Section 3 Tullamarine was north of Sharps Rd from Broadmeadows Rd to its western end where it adjoined section 2, Annandale. The eastern boundary, where it adjoined Camp Hill continued past Tullamarine junction into today's Mickleham Rd to the Londrew Court/Freight Rd midline and the northern boundary passing through the Melrose Drive/Derby St corner and along Post Office Lane, the northern boundary of TRADE PARK INDUSTRIAL ESTATE to the north west corner of section 3 in the middle of Melway 5 B10.

It consisted of 640 acres but the portion on the north east side of today's Melrose Drive consisted (by Measurement on Melway) of about 53 acres, occupied by the Lady of the Lake on about 5 acres, Broombank of about 27 acres and later the Junction Estate fronting today's Mickleham Rd as far north as, and including Londrew Court. Deducting the 53 acres would reduce Springvale to 583 acres but the land between the Janus St/Catherine Avenue midline and Post Office Lane was probably leased as small farmlets to such as Edward Winter and James Trimmer (who ran the awful school at "Springs" in 1850-mentioned on page 27 of BROADMEADOWS A FORGOTTEN HISTORY and by Isaac Batey who married Edward Winter's daughter.)

The part of section 3 occupied by Catherine Avenue and Trade Park Industrial Estate was sold by an agent for John Foster to Charles Nash (109 acres plus about 15 acres), J.F.Blanche (about 15 acres), George Mounsey (about 7 acres), Thomas Purvis (about 15 acres), John Wright (about 15 acres) and Ann Parr (15 acres.)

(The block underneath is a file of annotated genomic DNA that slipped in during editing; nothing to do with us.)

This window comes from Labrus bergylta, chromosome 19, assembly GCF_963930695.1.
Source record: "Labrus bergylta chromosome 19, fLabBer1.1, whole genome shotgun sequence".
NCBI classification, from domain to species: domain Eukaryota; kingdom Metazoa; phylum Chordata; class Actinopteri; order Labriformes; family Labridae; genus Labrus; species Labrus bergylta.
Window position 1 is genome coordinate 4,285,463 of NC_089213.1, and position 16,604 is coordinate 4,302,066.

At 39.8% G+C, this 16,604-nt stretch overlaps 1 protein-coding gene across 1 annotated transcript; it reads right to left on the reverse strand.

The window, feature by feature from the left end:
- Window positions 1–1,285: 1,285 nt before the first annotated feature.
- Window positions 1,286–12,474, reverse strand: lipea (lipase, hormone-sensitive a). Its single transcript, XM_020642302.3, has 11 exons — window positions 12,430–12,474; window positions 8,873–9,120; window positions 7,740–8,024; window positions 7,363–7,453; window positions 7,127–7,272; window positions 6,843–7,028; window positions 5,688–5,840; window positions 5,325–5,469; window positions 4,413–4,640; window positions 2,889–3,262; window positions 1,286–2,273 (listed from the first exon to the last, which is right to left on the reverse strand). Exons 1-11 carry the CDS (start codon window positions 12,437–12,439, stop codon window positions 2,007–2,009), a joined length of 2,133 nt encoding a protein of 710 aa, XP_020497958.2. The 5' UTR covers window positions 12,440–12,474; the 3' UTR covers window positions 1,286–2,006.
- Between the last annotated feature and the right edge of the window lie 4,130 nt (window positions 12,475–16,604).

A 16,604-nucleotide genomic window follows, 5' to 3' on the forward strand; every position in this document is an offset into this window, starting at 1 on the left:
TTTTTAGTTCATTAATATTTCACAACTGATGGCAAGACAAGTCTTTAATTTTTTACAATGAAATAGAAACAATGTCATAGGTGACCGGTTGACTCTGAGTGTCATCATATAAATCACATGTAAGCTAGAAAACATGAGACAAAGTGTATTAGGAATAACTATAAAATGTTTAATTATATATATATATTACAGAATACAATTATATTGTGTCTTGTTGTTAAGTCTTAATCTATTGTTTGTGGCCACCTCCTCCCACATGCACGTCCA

These farmlets totalled about 190 acres (possibly the 186 acre Springvale farm of 1859) and with the 400 acres discussed below and the estimated 53 acres across Deep Creek or Bulla Rd we get somewhere near the right total of 640 acres for section 3.

Not too long afterwards (25-9-1867) the Kilburns bought the 400 acre portion of section 3 south of a line indicated by the Catherine Ave/ Janus St midline and called it Fairfield, George Williamson leasing it for many years. Here's a brief history of the 400 acres from my WHERE WAS PRESTON PARK IN TULLAMARINE journal.

This was part of the Fosters' Leslie Park for which William and John gained a 10 year Crown lease in 1840. The southern 400 acre portion was sold to D.T.Kilburn on 25-9-1867. The Kilburns called it "Fairfield". I believe that (since there was only one 400 acre farm in Tullamarine) David Milburn of Grange Farm, Victoria's first irrigator, was leasing it in 1868. James Harrick was leasing it in 1893 and 1900. By 1913 it had become two farms of 200 acres, Reddan's Brightview and Ernie Baker's farm. By 1930, Brightview had become J.P.Doyle's Ristaro.
Tom Loft was in Tullamarine by 1924 when he convened the meeting at which the Tullamarine Progress Association was formed. He called Baker"s old farm "Dalkeith" and, as stated before, subdivided the Broadmeadows Rd frontage. Keilor rates reveal that Leslie King Dawson owned the farm by 1943 and Percy Hurren by 1956.(Postscript. Percy,the storekeeper/postmaster at Jones' Corner at Moorooduc in 1950,attended his first Tullamarine Progress Association meeting in 1951 so he was probably already on the former PRESTON PARK.)

As section 21 Doutta Galla and 3 Tullamarine both consisted of 640 acres, , 110 acres of the former had been sold and 62 acres of the latter by September 1867.John Fitzgerald Leslie Foster had rearranged his names to become John Foster Vesey Fitzgerald (previous to his departure for Europe)so he could secure a Fitzgerald inheritance.

by itellya Profile | Research | Contact | Subscribe | Block this user
on 2018-01-20 09:11:33

Itellya is researching local history on the Mornington Peninsula and is willing to help family historians with information about the area between Somerville and Blairgowrie. He has extensive information about Henry Gomm of Somerville, Joseph Porta (Victoria's first bellows manufacturer) and Captain Adams of Rosebud.